Few show for hearings on bus-fare hike plans

One of the CamTran bus stops between the Pasquerilla Performing Arts Center and the Living/Learning Center.

Kaitlin R. Greenockle

One of the CamTran bus stops between the Pasquerilla Performing Arts Center and the Living/Learning Center.

Bobby Scott, Editor-In-Chief

When Cambria County Transit Authority Marketing and Planning Director Josh Yoder commenced his fourth and final public participation hearing last Wednesday inside the Ebensburg Municipal Building, only four people were in attendance.

The hearings that took all of 15 minutes were scarcely attended. The most people to appear for a single hearing was nine last Tuesday at the David M. Glossal Memorial Library in Johnstown.

Yoder said it was fewer than he expected, but he is not alarmed with poor turnouts for public hearings.

The meetings were arranged by CamTran to present the planned bus fare increases in upcoming months with hope that the public would offer their input.

“I personally would have loved to have had more customers show up to these meetings so we can share the information with them,” he said.

“But we are going to be doing a reaching out to the community to educate our customers in the near future.”

Yoder said they expect a bigger turnout when the company starts to adjust bus routes.

“While we are raising the cost of transportation, it is not an astronomical amount,” Yoder said.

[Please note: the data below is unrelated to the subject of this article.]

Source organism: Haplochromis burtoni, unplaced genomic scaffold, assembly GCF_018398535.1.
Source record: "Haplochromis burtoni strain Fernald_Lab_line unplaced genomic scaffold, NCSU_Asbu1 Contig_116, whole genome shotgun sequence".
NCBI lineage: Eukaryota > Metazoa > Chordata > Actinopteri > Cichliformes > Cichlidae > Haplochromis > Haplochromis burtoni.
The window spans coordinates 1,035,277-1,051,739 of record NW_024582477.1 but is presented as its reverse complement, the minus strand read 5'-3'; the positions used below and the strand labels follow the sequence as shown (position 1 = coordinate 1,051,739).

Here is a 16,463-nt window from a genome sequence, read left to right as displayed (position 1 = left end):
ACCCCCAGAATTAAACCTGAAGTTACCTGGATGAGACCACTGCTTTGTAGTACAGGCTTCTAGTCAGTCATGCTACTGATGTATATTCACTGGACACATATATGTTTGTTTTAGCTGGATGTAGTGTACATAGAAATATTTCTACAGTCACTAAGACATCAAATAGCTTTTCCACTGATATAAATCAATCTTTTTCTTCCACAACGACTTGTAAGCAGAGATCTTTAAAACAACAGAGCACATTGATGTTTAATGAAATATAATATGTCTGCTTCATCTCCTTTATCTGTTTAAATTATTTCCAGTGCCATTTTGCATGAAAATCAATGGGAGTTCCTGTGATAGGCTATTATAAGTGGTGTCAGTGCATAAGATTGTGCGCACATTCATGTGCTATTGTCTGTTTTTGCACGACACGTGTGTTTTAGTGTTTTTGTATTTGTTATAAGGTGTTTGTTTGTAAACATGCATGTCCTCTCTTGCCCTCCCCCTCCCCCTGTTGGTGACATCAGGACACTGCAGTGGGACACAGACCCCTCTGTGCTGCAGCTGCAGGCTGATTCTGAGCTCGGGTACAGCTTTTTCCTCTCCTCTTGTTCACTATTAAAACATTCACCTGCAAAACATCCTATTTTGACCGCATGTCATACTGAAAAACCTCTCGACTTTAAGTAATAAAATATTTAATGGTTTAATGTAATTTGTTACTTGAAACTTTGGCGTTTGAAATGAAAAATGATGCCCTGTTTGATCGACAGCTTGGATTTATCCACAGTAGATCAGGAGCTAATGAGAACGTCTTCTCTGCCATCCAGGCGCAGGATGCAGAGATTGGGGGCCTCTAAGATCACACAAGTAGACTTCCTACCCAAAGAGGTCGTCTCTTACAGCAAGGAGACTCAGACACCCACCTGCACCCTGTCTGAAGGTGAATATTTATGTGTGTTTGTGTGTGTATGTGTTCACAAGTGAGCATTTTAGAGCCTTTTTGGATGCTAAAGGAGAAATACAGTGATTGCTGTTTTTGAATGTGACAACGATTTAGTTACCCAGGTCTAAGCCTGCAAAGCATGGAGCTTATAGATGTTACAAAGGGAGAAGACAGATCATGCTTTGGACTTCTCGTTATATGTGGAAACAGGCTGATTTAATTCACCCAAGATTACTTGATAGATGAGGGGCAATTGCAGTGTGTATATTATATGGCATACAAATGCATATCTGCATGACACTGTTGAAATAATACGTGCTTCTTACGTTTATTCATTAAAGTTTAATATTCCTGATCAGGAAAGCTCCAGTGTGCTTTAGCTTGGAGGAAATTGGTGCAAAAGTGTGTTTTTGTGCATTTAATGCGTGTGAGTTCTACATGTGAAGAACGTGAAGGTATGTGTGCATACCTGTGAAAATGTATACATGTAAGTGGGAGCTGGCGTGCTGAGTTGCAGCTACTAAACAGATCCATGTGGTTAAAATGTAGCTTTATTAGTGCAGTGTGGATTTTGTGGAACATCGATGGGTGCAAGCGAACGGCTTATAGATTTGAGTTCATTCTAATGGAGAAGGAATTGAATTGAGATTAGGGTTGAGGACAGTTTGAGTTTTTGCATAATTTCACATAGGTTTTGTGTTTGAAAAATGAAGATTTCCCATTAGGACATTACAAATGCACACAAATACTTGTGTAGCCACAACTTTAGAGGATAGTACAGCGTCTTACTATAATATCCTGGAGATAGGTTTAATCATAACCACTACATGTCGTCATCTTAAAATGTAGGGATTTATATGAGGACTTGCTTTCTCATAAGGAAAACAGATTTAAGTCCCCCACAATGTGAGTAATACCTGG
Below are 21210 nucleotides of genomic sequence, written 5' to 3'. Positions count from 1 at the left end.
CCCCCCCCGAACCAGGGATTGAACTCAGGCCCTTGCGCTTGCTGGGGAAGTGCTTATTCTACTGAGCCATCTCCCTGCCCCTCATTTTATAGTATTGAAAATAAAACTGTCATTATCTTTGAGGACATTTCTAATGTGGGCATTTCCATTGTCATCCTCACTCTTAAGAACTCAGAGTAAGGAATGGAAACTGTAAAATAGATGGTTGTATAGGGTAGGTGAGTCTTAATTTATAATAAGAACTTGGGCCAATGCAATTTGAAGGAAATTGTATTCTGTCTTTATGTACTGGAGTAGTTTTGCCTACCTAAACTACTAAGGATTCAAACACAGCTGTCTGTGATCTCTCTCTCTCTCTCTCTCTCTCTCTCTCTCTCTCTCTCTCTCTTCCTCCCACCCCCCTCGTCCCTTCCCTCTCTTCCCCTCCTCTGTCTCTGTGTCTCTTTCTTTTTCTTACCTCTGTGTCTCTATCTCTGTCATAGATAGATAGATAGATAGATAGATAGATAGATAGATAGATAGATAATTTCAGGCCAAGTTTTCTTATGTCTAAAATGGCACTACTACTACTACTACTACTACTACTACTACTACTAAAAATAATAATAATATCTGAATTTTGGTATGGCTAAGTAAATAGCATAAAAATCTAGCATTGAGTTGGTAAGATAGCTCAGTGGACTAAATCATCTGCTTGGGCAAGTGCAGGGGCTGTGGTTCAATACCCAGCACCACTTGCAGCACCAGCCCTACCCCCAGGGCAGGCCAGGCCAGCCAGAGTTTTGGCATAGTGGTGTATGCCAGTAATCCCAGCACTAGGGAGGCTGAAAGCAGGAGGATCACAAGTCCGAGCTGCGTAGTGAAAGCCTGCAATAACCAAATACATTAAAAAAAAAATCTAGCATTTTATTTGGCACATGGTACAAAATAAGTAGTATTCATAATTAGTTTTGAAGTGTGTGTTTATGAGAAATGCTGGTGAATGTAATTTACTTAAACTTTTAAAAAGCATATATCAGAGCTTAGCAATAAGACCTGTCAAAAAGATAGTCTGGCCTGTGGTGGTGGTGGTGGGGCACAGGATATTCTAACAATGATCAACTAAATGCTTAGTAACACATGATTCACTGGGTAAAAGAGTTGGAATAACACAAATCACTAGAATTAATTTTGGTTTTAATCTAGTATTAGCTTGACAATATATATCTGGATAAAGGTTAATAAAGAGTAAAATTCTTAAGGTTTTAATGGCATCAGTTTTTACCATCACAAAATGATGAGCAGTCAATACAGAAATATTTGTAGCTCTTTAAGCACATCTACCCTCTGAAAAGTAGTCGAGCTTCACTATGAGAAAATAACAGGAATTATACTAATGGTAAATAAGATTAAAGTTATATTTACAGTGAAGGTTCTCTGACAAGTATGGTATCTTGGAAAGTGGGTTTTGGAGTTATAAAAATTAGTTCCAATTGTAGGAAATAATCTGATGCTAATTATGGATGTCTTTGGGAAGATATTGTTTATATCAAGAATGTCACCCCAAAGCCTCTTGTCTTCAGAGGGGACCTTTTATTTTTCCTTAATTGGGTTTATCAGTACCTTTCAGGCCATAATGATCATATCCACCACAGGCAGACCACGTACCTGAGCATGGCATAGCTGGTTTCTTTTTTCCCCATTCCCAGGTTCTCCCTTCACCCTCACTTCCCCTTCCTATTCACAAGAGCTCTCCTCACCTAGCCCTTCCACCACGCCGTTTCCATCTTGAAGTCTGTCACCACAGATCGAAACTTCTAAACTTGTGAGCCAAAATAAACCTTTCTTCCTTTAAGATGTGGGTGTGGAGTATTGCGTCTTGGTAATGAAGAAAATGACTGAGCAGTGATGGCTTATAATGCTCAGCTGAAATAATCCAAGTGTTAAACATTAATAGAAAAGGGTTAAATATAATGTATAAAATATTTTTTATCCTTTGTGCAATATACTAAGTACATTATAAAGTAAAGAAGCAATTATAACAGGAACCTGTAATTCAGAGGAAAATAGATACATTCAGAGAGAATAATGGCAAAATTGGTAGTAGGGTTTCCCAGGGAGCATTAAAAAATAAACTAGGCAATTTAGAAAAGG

“We understand that, to some people, a nickel is a lot of money, so we did take that into consideration, which is why we stretched it out over five years.”

According to CamTran’s revised, system wide fare structure pamphlet, the proposed fare increase is to be laid out over a five-year period starting on Jan. 3 and ending in 2020.

The base fare is to grow by five cents, increasing to $1.55, effective Jan. 3. The fare’s rising price is to plateau at $1.75 by January 2020.

At least some Pitt-Johnstown community members—students and Sodexo workers among them—rely on bus transport.

Changes that are to be put into place within the five years are the elimination of a three-day urban pass, 10-ride and 20-ride passes and VIP rural passes. Also, plans call for discontinuation of a veterans’ program.

Another change set to occur is rural area customers being given new opportunities, such as the addition of 31-and 1-day passes for youths and adults.

Yoder said 3-day urban passes did not produce sufficient revenue, while the rural passes being eliminated are frequently used.

“We took a hard look at our passes and made some tough decisions; the passes that are to be eliminated have limitations, he said.

“The whole crux of the program is to have a systemwide fare structure, so that riders can use the same pass in both rural and urban areas.”

CamTran Assistant General Manager and Rural Director Dan Ligda said he hopes the universal pass will encourage customers to use CamTran as their form of transportation more often.

“One of the things we are doing to promote the 31-day passes is (letting people know that it is) an unlimited ride pass,” Ligda said.

“We feel that if we get people to buy those instead of using 10-or 20-ride passes to go places such as the mall or work, that more people will take advantage of using the transit system.”